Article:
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2010 Rookie Class: The Wide Receivers
This is the third installment in a position-by-position series reviewing the top Fantasy prospects selected in this year's draft. Today: The Wide Receivers.
(You can review the 2010 QB Preview here; check the 2010 RB Preview here.)
1) Dez Bryant (DAL) -- Like many teams, the Cowboys later regretted passing on Randy Moss for off-field character concerns. Unwilling to make the same mistake twice, they traded up a few spots to nab Bryant. Bryant has ideal size and strength which he uses to gain separation from cornerbacks. He also has very strong hands which allow him to pluck balls in traffic though he will sometimes allow balls to get into his chest. Though he doesn't have ideal speed, he knows how to vary his speed on routes in order to create a burst to get open. Blessed with exceptional leaping ability, he also is very difficult to tackle and will use his quickness and strength to stay upright. Like many great receivers, he needs to stay focused when he is not the center of the offense.
2) Arrelious Benn (TPB) -- The Buccaneers knew that they lacked weapons for franchise quarterback Josh Freeman, so they grabbed the first of two receivers with their second pick in the second round. Despite playing in an offense that did not have the surrounding talent to properly feature him, Benn showed that he had NFL-ready skills. A very physical and aggressive player, he uses his size to get open. He doesn't have great timed speed, but he plays faster than he times. He is an excellent leaper and has strong hands, but his concentration lapses cause drops from time to time. Not afraid to go over the middle, Benn is also adept at beating press coverage. He needs to apply himself on the practice field the way he has in the weight room.
3) DeMaryius Thomas (DEN) -- After trading away Brandon Marshall, it was clear that wide receiver was a major need for the Broncos. Thomas became the first receiver selected in the draft when Denver grabbed him in the first round. He has terrific size and bulk and uses that to his advantage by playing aggressively to defeat press coverage. He flashed very good speed on the field but a foot injury while training for the NFL combine meant that there was no opportunity to have that measured prior to the draft. His ball skills and body control are very good. All rookie receivers need to work on their route running, but this is especially true for Thomas who comes from a run-first offense that did not require him to be disciplined in that area.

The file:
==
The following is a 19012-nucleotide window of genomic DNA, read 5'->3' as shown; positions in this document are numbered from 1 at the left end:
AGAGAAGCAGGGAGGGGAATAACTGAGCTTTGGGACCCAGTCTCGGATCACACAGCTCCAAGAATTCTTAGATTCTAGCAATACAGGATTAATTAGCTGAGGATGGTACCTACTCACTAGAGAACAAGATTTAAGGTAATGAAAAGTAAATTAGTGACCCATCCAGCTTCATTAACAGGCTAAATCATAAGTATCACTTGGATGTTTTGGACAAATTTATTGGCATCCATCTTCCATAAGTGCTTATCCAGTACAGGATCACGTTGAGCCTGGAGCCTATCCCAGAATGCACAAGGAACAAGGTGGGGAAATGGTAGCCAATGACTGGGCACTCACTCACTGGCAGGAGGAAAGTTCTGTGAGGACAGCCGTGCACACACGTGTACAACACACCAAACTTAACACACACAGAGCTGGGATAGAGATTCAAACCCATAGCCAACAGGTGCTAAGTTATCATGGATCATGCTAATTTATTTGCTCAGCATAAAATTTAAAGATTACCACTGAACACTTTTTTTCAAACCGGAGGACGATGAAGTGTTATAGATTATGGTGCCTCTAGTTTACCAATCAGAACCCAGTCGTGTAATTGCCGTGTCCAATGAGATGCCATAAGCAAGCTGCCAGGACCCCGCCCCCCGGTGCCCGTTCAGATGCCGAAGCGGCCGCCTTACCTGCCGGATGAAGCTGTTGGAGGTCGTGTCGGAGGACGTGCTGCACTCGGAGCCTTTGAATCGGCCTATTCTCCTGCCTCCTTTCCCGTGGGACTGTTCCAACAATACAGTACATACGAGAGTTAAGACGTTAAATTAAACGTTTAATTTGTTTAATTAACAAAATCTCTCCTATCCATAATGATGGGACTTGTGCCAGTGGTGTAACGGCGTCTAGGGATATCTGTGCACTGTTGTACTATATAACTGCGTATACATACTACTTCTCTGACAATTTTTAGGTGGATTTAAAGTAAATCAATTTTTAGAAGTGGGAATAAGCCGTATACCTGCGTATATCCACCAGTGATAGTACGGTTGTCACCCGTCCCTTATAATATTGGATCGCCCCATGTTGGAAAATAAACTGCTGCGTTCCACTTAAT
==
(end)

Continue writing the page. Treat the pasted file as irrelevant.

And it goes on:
4) Brandon LaFell (CAR) -- The Panthers took another shot at trying to get someone defenses had to respect in the passing game besides Steve Smith with the selection of LaFell in the third round of the draft. He combines terrific size and bulk with a mental and physical toughness which makes him one of the best blocking receivers in the draft. His dedication to the game has been questioned at times, but that has not prevented him from being one of the best route runners in this draft class. He uses his hands well in rarely allowing a ball to get to his chest as well as using them to get past press coverage. Lacking the ability to change gears, he may have issues getting separation at the next level and his lack of maturity may also be a problem at times.
5) Golden Tate (SEA) -- The Seahawks knew they needed playmakers to make their offense more explosive and they got one in the second round with Tate. He combines solid route-running skills with a high football acumen to make himself available to his quarterback. He plays with a high level of desire which earns him more catches on 50-50 balls than he should otherwise have for a player of his size. Though he is short, Tate has great bulk which makes him tough to bring down if someone catches him. He plays with great speed and will occasionally vary it in order to create bursts at the right time to get separation from cornerbacks. He'll need to work on better separation skills and beating press coverage in the NFL.